NEW YORK—Fighting off Ebola was a costly endeavor. That’s why we should get the feds to reimburse us, argued Sen. Chuck Schumer Sunday.
Schumer wants a $20 million cut out of the federal budget. It’ll pay for New York’s treatment of Dr. Craig Spencer as well as costs incurred tracking Spencer and those he contacted in the hours before he self-quarantined and later was diagnosed with Ebola.
Although President Barack Obama has already requested $6.1 billion for dealing with Ebola, that plan does not include reimbursement and would only provide New York State with about $14.6 million.
A large part of the $20 million would go toward cash-strapped Bellevue Hospital Center, where Spencer was treated and released from last Tuesday. About 100 workers treated Spencer, many of whom had to work overtime. They are also being monitored for potential symptoms of the disease .
Travelers returning to the United States from the three Ebola ravaged West African countries are currently being funneled into five international airports, including New York’s John F. Kennedy International Airport.
Under New York and New Jersey’s controversial mandatory quarantine policy, health officials are monitoring an additional 300 people who are either such travelers or have had contact with Spencer.
Treating Ebola was a citywide effort that not only involved medical professionals, but also fire department workers, West African language translators, and disease detectives who investigated cases of Ebola, among others.
In fact, New York has actually spent more than $20 million on Ebola so far, said Schumer, but government reimbursement usually only returns 90 percent of what was spent.
“Local communities and local taxpayers should not foot the whole bill for handling an infectious disease that is a threat to the whole nation,” said Schumer, who compared Ebola to natural disasters.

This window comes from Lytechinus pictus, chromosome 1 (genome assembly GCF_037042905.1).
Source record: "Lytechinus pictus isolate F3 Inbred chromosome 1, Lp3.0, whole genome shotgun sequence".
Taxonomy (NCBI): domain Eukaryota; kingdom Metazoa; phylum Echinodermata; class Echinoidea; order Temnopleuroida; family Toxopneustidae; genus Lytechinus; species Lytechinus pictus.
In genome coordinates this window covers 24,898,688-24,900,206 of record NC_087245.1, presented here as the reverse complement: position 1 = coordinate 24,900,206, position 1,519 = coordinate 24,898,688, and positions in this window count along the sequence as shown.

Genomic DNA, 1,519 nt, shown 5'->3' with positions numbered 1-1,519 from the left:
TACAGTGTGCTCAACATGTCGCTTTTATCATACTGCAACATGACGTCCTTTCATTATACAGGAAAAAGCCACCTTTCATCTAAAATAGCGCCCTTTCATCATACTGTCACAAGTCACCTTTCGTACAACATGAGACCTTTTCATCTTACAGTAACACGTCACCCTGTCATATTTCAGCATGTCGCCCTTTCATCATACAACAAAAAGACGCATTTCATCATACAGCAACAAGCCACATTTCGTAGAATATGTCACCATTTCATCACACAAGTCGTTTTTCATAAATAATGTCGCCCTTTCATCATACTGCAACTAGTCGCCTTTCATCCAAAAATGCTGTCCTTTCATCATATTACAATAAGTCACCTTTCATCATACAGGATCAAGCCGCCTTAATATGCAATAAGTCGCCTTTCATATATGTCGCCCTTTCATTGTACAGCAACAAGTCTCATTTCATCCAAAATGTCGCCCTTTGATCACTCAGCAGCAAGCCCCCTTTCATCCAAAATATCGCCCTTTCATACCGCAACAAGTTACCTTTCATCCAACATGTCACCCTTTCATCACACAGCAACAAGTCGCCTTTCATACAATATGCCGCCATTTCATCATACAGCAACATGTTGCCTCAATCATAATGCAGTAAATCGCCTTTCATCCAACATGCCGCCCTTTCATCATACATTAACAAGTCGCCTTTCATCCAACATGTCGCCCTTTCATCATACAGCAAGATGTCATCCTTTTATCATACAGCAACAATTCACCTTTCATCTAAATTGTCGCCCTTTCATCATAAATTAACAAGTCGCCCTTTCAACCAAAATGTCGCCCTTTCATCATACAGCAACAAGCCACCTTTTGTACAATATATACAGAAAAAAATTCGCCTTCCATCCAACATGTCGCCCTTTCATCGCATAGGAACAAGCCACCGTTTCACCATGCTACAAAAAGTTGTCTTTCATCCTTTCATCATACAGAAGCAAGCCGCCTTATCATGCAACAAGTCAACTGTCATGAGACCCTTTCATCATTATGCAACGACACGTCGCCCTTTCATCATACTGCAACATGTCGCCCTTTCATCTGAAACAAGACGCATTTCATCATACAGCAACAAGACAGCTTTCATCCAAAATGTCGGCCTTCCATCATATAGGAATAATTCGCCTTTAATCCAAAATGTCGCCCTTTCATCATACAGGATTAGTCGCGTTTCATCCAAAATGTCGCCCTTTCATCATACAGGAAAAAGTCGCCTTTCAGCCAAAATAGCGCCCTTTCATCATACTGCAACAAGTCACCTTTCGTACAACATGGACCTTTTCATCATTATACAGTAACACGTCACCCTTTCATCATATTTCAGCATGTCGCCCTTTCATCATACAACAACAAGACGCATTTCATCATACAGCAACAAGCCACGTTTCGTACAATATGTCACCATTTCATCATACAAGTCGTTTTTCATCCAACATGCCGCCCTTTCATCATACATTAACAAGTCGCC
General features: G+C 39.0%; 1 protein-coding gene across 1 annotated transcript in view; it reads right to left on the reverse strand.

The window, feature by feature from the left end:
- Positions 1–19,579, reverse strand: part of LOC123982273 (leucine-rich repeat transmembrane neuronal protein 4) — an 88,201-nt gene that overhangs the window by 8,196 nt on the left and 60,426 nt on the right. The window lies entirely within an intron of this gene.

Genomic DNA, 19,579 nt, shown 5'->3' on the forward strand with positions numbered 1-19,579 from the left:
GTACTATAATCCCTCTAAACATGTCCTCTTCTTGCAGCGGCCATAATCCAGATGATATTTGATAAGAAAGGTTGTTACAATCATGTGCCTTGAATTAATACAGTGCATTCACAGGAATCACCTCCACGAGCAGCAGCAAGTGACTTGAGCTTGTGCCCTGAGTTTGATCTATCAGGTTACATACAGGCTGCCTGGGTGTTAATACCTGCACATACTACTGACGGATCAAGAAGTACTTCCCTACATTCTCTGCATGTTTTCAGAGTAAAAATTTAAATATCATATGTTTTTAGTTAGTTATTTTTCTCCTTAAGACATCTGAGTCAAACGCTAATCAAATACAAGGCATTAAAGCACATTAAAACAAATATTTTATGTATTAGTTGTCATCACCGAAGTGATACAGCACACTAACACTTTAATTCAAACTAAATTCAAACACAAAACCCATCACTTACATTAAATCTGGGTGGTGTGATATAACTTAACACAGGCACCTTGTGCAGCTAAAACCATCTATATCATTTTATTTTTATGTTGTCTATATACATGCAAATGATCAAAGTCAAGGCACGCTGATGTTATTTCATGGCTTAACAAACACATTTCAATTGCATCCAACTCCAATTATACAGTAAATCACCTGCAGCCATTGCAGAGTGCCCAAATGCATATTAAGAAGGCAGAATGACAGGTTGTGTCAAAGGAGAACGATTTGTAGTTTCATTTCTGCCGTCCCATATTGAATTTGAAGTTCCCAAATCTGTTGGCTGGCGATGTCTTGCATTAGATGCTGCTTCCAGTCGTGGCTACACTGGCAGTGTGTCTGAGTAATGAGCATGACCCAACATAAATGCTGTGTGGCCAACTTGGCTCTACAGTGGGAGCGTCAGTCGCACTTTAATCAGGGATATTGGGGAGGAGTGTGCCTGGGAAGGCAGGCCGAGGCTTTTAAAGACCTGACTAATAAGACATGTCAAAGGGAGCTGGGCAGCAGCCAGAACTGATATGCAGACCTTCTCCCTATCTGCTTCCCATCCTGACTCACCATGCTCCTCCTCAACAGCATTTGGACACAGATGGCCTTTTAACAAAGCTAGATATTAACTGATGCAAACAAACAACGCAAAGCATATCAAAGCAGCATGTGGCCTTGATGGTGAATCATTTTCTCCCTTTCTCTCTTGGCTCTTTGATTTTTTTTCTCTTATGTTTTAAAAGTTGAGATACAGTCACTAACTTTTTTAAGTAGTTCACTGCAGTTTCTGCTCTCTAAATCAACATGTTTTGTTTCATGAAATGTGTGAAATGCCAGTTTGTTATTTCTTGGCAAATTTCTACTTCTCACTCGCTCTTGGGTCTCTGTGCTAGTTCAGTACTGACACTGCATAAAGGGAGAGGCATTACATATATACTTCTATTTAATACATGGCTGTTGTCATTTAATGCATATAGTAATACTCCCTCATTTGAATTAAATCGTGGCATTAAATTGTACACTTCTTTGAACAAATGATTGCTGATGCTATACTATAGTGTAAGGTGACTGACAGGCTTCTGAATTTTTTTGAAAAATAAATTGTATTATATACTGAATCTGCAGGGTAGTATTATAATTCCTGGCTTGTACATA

And Schumer is no stranger to the cause: he has championed other disaster recovery measures in the past, including resiliency funds after Superstorm Sandy and a bill to sue terrorist countries following 9/11.
In addition to reimbursement, Schumer would also like to see a contingency fund be allocated in the budget, in case of future Ebola outbreaks in the United States. It would be modeled after the tuberculosis contingency fund, managed by the Centers for Disease Control and Prevention, which set aside $1 million in case of emergencies.
The fund would compensate any city that handles a confirmed Ebola case—not just New York—treats the patient, and contains the threat.
“These preparedness efforts are extremely costly,” said Greater New York Hospital Association President Kenneth Raske who stood outside Bellevue Hospital with Schumer at the Sunday press conference. “And there will continue to be significant Ebola costs moving forward,” he added.
Schumer will be advocating for the money during the lame-duck Congress session for next year’s budget.
He can only hope for Republicans to agree on it, he said, and a few might be moving to support him.